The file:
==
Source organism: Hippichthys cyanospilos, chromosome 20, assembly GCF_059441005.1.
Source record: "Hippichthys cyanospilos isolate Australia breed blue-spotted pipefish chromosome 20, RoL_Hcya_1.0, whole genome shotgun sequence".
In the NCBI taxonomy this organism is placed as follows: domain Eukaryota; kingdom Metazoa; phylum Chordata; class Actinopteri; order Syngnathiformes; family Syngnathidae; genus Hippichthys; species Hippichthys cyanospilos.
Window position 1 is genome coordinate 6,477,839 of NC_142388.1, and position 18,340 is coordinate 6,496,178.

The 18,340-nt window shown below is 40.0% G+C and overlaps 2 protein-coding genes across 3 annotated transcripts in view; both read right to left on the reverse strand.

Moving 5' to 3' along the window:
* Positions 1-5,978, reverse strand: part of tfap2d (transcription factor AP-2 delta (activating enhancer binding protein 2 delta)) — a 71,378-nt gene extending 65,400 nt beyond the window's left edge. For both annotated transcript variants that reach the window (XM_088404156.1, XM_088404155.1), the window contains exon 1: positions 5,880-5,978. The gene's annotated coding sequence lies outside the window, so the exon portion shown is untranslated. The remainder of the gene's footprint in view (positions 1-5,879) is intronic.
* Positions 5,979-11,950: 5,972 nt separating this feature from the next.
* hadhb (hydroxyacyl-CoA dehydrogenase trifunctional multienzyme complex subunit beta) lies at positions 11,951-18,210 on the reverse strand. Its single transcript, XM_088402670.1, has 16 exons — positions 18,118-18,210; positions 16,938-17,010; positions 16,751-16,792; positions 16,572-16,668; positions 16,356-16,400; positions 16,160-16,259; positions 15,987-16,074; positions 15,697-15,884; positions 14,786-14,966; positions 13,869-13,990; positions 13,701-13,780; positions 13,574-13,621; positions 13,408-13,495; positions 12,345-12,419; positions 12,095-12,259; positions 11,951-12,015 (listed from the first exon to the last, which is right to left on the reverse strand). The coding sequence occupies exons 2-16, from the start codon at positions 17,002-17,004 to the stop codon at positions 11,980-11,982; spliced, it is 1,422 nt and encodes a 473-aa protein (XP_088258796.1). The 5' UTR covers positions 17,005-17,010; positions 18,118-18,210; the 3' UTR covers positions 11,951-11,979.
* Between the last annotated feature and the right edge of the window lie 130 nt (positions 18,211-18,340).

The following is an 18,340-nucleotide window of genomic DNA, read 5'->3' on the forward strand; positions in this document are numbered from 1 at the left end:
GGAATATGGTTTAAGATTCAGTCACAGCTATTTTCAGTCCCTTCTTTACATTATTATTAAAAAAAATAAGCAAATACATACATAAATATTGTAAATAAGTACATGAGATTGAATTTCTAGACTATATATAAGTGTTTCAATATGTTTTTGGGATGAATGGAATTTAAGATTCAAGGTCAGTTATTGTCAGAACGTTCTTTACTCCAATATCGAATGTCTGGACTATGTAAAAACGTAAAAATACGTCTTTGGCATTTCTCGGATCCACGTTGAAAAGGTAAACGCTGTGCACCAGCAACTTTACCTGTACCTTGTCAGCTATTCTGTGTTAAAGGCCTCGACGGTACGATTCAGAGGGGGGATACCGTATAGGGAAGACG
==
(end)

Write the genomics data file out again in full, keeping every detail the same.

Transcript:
Source organism: Hippichthys cyanospilos, chromosome 20, assembly GCF_059441005.1.
Source record: "Hippichthys cyanospilos isolate Australia breed blue-spotted pipefish chromosome 20, RoL_Hcya_1.0, whole genome shotgun sequence".
In the NCBI taxonomy this organism is placed as follows: domain Eukaryota; kingdom Metazoa; phylum Chordata; class Actinopteri; order Syngnathiformes; family Syngnathidae; genus Hippichthys; species Hippichthys cyanospilos.
Window position 1 is genome coordinate 6,477,839 of NC_142388.1, and position 18,340 is coordinate 6,496,178.

The 18,340-nt window shown below is 40.0% G+C and overlaps 2 protein-coding genes across 3 annotated transcripts in view; both read right to left on the reverse strand.

Moving 5' to 3' along the window:
* Positions 1-5,978, reverse strand: part of tfap2d (transcription factor AP-2 delta (activating enhancer binding protein 2 delta)) — a 71,378-nt gene extending 65,400 nt beyond the window's left edge. For both annotated transcript variants that reach the window (XM_088404156.1, XM_088404155.1), the window contains exon 1: positions 5,880-5,978. The gene's annotated coding sequence lies outside the window, so the exon portion shown is untranslated. The remainder of the gene's footprint in view (positions 1-5,879) is intronic.
* Positions 5,979-11,950: 5,972 nt separating this feature from the next.
* hadhb (hydroxyacyl-CoA dehydrogenase trifunctional multienzyme complex subunit beta) lies at positions 11,951-18,210 on the reverse strand. Its single transcript, XM_088402670.1, has 16 exons — positions 18,118-18,210; positions 16,938-17,010; positions 16,751-16,792; positions 16,572-16,668; positions 16,356-16,400; positions 16,160-16,259; positions 15,987-16,074; positions 15,697-15,884; positions 14,786-14,966; positions 13,869-13,990; positions 13,701-13,780; positions 13,574-13,621; positions 13,408-13,495; positions 12,345-12,419; positions 12,095-12,259; positions 11,951-12,015 (listed from the first exon to the last, which is right to left on the reverse strand). The coding sequence occupies exons 2-16, from the start codon at positions 17,002-17,004 to the stop codon at positions 11,980-11,982; spliced, it is 1,422 nt and encodes a 473-aa protein (XP_088258796.1). The 5' UTR covers positions 17,005-17,010; positions 18,118-18,210; the 3' UTR covers positions 11,951-11,979.
* Between the last annotated feature and the right edge of the window lie 130 nt (positions 18,211-18,340).

The following is an 18,340-nucleotide window of genomic DNA, read 5'->3' on the forward strand; positions in this document are numbered from 1 at the left end:
GGAATATGGTTTAAGATTCAGTCACAGCTATTTTCAGTCCCTTCTTTACATTATTATTAAAAAAAATAAGCAAATACATACATAAATATTGTAAATAAGTACATGAGATTGAATTTCTAGACTATATATAAGTGTTTCAATATGTTTTTGGGATGAATGGAATTTAAGATTCAAGGTCAGTTATTGTCAGAACGTTCTTTACTCCAATATCGAATGTCTGGACTATGTAAAAACGTAAAAATACGTCTTTGGCATTTCTCGGATCCACGTTGAAAAGGTAAACGCTGTGCACCAGCAACTTTACCTGTACCTTGTCAGCTATTCTGTGTTAAAGGCCTCGACGGTACGATTCAGAGGGGGGATACCGTATAGGGAAGACG